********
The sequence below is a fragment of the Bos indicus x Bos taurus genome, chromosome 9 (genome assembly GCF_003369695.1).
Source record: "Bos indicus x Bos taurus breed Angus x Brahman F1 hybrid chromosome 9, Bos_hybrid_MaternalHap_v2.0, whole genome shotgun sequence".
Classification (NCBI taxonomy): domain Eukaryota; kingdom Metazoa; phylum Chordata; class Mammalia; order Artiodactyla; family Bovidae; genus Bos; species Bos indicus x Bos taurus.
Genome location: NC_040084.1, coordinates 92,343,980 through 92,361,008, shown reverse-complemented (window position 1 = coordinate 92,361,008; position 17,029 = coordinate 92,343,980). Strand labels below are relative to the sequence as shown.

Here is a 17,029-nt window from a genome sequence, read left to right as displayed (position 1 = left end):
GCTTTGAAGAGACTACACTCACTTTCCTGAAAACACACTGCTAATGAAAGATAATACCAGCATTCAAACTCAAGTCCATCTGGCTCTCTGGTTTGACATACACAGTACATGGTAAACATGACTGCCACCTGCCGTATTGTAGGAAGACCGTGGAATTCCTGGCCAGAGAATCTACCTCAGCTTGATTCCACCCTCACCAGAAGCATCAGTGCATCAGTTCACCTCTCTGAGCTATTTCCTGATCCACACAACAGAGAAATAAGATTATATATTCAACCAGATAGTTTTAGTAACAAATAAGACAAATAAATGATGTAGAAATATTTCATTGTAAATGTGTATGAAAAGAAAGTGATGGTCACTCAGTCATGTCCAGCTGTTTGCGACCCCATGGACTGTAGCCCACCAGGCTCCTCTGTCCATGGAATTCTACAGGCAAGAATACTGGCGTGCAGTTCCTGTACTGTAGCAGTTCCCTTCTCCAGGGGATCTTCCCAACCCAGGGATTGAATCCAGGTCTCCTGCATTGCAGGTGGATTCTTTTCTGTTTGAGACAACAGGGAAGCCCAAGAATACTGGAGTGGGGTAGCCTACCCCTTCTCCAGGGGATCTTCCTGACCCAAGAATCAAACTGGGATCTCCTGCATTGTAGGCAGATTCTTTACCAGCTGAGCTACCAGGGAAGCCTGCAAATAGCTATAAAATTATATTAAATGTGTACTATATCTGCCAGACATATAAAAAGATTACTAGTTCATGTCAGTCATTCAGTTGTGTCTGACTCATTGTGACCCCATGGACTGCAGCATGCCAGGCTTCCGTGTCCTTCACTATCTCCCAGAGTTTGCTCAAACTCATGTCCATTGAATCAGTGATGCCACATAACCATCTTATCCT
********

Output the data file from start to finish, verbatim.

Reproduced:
The sequence below is a fragment of the Bos indicus x Bos taurus genome, chromosome 9 (genome assembly GCF_003369695.1).
Source record: "Bos indicus x Bos taurus breed Angus x Brahman F1 hybrid chromosome 9, Bos_hybrid_MaternalHap_v2.0, whole genome shotgun sequence".
Classification (NCBI taxonomy): domain Eukaryota; kingdom Metazoa; phylum Chordata; class Mammalia; order Artiodactyla; family Bovidae; genus Bos; species Bos indicus x Bos taurus.
Genome location: NC_040084.1, coordinates 92,343,980 through 92,361,008, shown reverse-complemented (window position 1 = coordinate 92,361,008; position 17,029 = coordinate 92,343,980). Strand labels below are relative to the sequence as shown.

Here is a 17,029-nt window from a genome sequence, read left to right as displayed (position 1 = left end):
GCTTTGAAGAGACTACACTCACTTTCCTGAAAACACACTGCTAATGAAAGATAATACCAGCATTCAAACTCAAGTCCATCTGGCTCTCTGGTTTGACATACACAGTACATGGTAAACATGACTGCCACCTGCCGTATTGTAGGAAGACCGTGGAATTCCTGGCCAGAGAATCTACCTCAGCTTGATTCCACCCTCACCAGAAGCATCAGTGCATCAGTTCACCTCTCTGAGCTATTTCCTGATCCACACAACAGAGAAATAAGATTATATATTCAACCAGATAGTTTTAGTAACAAATAAGACAAATAAATGATGTAGAAATATTTCATTGTAAATGTGTATGAAAAGAAAGTGATGGTCACTCAGTCATGTCCAGCTGTTTGCGACCCCATGGACTGTAGCCCACCAGGCTCCTCTGTCCATGGAATTCTACAGGCAAGAATACTGGCGTGCAGTTCCTGTACTGTAGCAGTTCCCTTCTCCAGGGGATCTTCCCAACCCAGGGATTGAATCCAGGTCTCCTGCATTGCAGGTGGATTCTTTTCTGTTTGAGACAACAGGGAAGCCCAAGAATACTGGAGTGGGGTAGCCTACCCCTTCTCCAGGGGATCTTCCTGACCCAAGAATCAAACTGGGATCTCCTGCATTGTAGGCAGATTCTTTACCAGCTGAGCTACCAGGGAAGCCTGCAAATAGCTATAAAATTATATTAAATGTGTACTATATCTGCCAGACATATAAAAAGATTACTAGTTCATGTCAGTCATTCAGTTGTGTCTGACTCATTGTGACCCCATGGACTGCAGCATGCCAGGCTTCCGTGTCCTTCACTATCTCCCAGAGTTTGCTCAAACTCATGTCCATTGAATCAGTGATGCCACATAACCATCTTATCCT